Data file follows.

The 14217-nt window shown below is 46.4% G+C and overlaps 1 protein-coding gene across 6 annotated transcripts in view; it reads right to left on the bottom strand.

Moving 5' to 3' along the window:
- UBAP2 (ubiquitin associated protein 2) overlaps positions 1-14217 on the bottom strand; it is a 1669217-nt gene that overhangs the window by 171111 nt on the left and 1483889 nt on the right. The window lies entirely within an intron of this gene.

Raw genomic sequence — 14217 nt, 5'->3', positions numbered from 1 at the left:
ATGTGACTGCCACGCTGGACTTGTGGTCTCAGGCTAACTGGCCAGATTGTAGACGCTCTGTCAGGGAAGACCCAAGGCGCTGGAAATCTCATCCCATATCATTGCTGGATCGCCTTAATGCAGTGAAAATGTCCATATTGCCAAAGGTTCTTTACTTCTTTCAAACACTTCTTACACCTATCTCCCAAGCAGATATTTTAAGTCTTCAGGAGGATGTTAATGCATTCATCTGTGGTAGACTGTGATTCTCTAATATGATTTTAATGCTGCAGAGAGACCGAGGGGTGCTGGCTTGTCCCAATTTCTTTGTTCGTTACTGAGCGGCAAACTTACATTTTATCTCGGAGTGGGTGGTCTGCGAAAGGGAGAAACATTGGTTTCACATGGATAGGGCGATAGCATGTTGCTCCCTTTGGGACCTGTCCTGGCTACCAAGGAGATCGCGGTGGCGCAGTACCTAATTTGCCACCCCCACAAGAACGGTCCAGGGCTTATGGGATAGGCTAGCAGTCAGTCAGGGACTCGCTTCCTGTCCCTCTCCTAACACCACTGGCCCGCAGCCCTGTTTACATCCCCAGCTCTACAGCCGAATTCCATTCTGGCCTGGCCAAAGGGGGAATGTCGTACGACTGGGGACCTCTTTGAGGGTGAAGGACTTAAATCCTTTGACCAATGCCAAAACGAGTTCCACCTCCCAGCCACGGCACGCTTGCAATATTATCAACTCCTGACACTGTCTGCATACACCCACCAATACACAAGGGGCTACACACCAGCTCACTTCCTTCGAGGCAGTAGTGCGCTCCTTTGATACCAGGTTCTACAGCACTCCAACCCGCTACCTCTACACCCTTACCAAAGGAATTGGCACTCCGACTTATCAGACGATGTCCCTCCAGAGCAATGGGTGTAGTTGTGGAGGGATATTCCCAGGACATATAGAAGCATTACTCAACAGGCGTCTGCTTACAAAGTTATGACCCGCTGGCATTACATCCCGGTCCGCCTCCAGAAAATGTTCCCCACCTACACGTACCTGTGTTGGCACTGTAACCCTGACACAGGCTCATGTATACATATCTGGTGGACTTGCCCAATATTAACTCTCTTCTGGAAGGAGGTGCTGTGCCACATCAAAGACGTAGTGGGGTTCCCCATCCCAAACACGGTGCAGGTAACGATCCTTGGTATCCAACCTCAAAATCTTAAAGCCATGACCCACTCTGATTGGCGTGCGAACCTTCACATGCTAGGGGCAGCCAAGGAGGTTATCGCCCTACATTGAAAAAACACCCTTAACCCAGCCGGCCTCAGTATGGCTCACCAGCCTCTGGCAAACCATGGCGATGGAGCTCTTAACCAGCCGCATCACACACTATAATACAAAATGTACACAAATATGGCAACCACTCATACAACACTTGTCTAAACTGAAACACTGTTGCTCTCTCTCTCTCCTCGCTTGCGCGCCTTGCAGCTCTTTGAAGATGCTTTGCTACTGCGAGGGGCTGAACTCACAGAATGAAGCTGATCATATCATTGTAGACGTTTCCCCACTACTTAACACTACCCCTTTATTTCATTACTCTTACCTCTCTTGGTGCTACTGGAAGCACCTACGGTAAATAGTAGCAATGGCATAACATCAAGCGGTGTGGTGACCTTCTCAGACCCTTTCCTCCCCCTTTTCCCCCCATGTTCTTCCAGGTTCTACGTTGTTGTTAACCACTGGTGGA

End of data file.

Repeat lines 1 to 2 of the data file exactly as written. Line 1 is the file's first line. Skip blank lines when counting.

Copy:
The 14217-nt window shown below is 46.4% G+C and overlaps 1 protein-coding gene across 6 annotated transcripts in view; it reads right to left on the bottom strand.

Moving 5' to 3' along the window: